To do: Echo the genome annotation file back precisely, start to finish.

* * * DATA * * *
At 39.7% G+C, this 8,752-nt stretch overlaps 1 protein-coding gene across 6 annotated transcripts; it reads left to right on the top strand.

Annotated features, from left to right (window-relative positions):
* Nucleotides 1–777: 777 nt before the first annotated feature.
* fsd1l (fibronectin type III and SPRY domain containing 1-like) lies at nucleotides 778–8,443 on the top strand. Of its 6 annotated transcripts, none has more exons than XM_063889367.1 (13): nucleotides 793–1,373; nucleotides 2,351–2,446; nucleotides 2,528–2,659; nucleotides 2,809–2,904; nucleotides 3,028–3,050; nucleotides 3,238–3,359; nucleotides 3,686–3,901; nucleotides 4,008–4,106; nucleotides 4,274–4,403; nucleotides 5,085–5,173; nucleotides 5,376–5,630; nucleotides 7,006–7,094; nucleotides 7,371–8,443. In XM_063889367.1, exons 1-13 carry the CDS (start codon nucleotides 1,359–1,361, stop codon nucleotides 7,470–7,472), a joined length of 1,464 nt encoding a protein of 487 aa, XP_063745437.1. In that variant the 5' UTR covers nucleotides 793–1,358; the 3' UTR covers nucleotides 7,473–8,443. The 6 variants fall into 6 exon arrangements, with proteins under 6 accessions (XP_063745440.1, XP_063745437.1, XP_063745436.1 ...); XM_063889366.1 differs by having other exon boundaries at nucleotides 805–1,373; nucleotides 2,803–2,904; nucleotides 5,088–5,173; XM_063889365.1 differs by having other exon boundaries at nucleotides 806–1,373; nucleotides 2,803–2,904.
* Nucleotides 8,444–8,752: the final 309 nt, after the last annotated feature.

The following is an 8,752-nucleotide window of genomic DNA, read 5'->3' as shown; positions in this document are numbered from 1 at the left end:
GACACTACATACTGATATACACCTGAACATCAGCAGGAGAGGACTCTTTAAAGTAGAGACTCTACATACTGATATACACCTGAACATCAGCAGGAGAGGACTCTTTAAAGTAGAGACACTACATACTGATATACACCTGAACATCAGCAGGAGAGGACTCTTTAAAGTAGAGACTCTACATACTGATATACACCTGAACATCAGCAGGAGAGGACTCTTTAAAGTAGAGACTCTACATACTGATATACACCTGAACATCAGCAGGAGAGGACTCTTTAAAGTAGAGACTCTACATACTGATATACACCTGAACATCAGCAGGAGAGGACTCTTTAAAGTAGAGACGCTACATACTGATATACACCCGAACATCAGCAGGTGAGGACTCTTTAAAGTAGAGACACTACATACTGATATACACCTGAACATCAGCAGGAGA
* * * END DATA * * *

At 39.7% G+C, this 8,752-nt stretch overlaps 1 protein-coding gene across 6 annotated transcripts; it reads left to right on the top strand.

Annotated features, from left to right (window-relative positions):
* Nucleotides 1–777: 777 nt before the first annotated feature.
* fsd1l (fibronectin type III and SPRY domain containing 1-like) lies at nucleotides 778–8,443 on the top strand. Of its 6 annotated transcripts, none has more exons than XM_063889367.1 (13): nucleotides 793–1,373; nucleotides 2,351–2,446; nucleotides 2,528–2,659; nucleotides 2,809–2,904; nucleotides 3,028–3,050; nucleotides 3,238–3,359; nucleotides 3,686–3,901; nucleotides 4,008–4,106; nucleotides 4,274–4,403; nucleotides 5,085–5,173; nucleotides 5,376–5,630; nucleotides 7,006–7,094; nucleotides 7,371–8,443. In XM_063889367.1, exons 1-13 carry the CDS (start codon nucleotides 1,359–1,361, stop codon nucleotides 7,470–7,472), a joined length of 1,464 nt encoding a protein of 487 aa, XP_063745437.1. In that variant the 5' UTR covers nucleotides 793–1,358; the 3' UTR covers nucleotides 7,473–8,443. The 6 variants fall into 6 exon arrangements, with proteins under 6 accessions (XP_063745440.1, XP_063745437.1, XP_063745436.1 ...); XM_063889366.1 differs by having other exon boundaries at nucleotides 805–1,373; nucleotides 2,803–2,904; nucleotides 5,088–5,173; XM_063889365.1 differs by having other exon boundaries at nucleotides 806–1,373; nucleotides 2,803–2,904.
* Nucleotides 8,444–8,752: the final 309 nt, after the last annotated feature.

The following is an 8,752-nucleotide window of genomic DNA, read 5'->3' as shown; positions in this document are numbered from 1 at the left end:
GACACTACATACTGATATACACCTGAACATCAGCAGGAGAGGACTCTTTAAAGTAGAGACTCTACATACTGATATACACCTGAACATCAGCAGGAGAGGACTCTTTAAAGTAGAGACACTACATACTGATATACACCTGAACATCAGCAGGAGAGGACTCTTTAAAGTAGAGACTCTACATACTGATATACACCTGAACATCAGCAGGAGAGGACTCTTTAAAGTAGAGACTCTACATACTGATATACACCTGAACATCAGCAGGAGAGGACTCTTTAAAGTAGAGACTCTACATACTGATATACACCTGAACATCAGCAGGAGAGGACTCTTTAAAGTAGAGACGCTACATACTGATATACACCCGAACATCAGCAGGTGAGGACTCTTTAAAGTAGAGACACTACATACTGATATACACCTGAACATCAGCAGGAGA